It is an exciting time for avid football fans when the English football season has begun, and the player transfer window is open. During this time, players move clubs both permanently and temporarily. A temporary move is a player out on “loan”, or to us Accountant’s “a lease of an asset”. 

At the date of writing this, there have been 57 loan transfers completed by Premier League clubs, and when accounting for these player loans, Premier League clubs may apply IFRS 16. When a player is loaned, another club is essentially paying for the right to use the asset of that players’ registration.

The accounting of a football player’s contract to a football club is done by capitalising the costs associated with registering the player (excluding wages) and then amortising that value over the contract term. The value of the players’ contracts can range for Premier League clubs and those like Manchester United, the asset value of their ‘registrations’ is more than $346m (June 2020) and even for newcomers like Watford, the asset value of their ‘players’ registrations’ is $120m (June 2020).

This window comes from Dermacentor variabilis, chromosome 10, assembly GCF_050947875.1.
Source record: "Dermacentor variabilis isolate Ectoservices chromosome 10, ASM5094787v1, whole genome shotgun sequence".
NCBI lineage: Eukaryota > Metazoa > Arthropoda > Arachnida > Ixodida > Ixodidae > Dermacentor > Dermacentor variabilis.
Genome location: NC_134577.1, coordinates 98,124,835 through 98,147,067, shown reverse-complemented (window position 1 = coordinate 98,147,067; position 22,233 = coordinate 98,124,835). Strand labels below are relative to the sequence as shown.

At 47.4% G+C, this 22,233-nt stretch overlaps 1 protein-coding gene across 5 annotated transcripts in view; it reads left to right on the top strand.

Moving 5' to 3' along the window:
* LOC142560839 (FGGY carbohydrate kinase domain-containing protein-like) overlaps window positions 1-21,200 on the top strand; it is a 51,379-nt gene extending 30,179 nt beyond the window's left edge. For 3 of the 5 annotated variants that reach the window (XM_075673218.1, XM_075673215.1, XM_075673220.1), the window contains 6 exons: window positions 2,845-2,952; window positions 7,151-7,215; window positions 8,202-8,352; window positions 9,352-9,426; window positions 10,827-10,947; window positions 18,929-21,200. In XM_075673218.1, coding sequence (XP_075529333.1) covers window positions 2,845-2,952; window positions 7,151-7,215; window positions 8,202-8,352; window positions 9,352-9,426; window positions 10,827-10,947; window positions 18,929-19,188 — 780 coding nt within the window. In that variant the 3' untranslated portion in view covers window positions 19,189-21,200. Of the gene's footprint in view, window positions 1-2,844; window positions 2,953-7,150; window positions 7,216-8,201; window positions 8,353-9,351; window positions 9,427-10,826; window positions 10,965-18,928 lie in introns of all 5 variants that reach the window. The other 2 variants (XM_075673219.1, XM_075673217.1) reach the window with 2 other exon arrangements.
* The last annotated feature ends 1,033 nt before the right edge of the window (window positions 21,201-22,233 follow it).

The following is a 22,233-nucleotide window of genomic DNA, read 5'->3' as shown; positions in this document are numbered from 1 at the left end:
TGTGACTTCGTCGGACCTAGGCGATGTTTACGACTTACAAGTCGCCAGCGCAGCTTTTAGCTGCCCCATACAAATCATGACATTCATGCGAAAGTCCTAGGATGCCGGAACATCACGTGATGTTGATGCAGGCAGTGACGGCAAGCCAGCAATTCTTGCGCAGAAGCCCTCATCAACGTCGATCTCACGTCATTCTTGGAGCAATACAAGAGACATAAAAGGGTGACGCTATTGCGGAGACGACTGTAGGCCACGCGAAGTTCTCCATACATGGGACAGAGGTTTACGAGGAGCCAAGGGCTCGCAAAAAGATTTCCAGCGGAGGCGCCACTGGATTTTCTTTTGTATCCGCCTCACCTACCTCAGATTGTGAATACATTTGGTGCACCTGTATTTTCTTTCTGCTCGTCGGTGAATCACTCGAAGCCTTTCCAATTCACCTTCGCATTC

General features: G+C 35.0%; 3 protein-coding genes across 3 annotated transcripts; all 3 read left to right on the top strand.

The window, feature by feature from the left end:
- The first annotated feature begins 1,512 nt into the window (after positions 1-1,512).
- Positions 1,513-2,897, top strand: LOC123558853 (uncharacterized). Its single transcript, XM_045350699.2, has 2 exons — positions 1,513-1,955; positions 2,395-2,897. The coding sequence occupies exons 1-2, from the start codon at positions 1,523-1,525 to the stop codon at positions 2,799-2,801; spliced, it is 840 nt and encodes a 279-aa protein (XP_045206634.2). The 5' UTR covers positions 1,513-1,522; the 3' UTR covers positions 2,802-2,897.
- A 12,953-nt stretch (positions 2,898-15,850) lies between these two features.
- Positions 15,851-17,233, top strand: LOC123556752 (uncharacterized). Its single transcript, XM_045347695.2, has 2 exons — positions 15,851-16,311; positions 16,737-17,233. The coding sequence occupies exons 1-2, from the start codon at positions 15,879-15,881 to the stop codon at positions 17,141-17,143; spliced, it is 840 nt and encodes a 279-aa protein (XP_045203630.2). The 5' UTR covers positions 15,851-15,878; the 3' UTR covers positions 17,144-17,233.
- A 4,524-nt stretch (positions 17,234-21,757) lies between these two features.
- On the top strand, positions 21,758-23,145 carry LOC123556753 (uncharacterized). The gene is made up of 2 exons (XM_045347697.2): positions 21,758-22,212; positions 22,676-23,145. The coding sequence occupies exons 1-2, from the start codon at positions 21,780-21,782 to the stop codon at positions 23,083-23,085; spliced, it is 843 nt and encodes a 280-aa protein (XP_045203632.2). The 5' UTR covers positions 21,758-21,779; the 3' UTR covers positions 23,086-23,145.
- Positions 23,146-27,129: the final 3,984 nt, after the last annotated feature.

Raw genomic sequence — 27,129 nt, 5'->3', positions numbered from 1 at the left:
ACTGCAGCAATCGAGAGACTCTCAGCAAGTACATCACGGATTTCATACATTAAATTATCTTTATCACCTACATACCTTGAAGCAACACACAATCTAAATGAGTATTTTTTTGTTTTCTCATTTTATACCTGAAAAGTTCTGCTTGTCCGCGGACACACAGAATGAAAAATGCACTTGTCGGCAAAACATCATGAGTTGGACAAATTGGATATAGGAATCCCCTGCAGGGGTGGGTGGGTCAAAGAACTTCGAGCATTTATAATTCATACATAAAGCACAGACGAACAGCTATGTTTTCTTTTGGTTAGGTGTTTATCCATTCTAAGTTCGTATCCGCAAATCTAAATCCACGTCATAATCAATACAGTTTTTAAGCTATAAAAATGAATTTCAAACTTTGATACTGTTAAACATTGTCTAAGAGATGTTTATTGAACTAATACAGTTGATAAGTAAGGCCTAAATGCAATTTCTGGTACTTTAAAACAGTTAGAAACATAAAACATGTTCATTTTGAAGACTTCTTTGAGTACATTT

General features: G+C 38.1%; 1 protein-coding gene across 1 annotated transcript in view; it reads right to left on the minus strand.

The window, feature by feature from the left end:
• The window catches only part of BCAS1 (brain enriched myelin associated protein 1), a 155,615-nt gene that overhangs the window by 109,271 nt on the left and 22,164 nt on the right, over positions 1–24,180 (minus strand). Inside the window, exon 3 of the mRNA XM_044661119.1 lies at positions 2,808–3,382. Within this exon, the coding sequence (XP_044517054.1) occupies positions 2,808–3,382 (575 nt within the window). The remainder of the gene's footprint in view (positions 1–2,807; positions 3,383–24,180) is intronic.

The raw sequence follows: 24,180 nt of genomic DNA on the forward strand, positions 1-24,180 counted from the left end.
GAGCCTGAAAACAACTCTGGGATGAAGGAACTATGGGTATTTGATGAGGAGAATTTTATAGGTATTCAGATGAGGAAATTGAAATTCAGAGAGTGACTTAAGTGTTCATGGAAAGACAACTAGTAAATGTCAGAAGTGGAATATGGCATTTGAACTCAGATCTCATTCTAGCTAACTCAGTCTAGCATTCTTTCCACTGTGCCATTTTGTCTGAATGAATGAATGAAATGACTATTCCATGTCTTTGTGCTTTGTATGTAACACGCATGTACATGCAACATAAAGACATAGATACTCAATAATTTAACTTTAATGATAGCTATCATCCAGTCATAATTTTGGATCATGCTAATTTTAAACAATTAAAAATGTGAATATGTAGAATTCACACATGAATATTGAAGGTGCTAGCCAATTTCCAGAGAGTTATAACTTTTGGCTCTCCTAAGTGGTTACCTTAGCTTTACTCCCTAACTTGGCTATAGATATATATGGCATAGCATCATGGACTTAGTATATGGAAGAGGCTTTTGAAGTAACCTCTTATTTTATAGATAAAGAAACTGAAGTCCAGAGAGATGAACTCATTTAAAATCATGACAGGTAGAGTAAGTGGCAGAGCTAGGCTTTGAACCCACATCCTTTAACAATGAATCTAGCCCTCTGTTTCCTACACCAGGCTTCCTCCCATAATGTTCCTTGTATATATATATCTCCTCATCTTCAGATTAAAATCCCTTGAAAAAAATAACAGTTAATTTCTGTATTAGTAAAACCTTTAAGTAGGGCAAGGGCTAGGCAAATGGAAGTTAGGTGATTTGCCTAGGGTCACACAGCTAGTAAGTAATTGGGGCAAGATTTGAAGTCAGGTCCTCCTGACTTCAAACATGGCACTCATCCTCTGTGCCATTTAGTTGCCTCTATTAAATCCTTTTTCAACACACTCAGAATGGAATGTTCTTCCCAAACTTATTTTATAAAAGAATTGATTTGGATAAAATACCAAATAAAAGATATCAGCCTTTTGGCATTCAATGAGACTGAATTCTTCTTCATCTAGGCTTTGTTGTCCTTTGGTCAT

IFRS 16 states that a contract is, or contains, a lease if the contract conveys the right to control the use of an identified asset for a period of time in exchange for consideration. Within our context of football loans, there is a right to control the use of the player’s registration rights for a period of time through either contributing to the player’s wages or a loan fee. This suggests that IFRS 16 applies to the loaning of registration rights from one club to another.

So, when Axel Tuanzebe moves from Manchester United to Aston Villa on a season-long loan or Billy Gilmour is loaned from Chelsea to Norwich for the season, IFRS 16 is the accounting standard that is referenced for this transaction. Some loan deals may fall into the short-term recognition exemptions when they are for less than 12 months but purchase options or sale and leaseback transactions do make the accounting for loan deals more complex.   

IFRS 16 may also be referenced when football clubs lease stadiums or facilities or other equipment. Many premier league clubs lease the stadium from separate (but associated) companies, accounting for these leases under IFRS 16.   

So, when you are next watching the exciting footballing spectacle on the football field, remember the critical lease accounting that goes on in the background.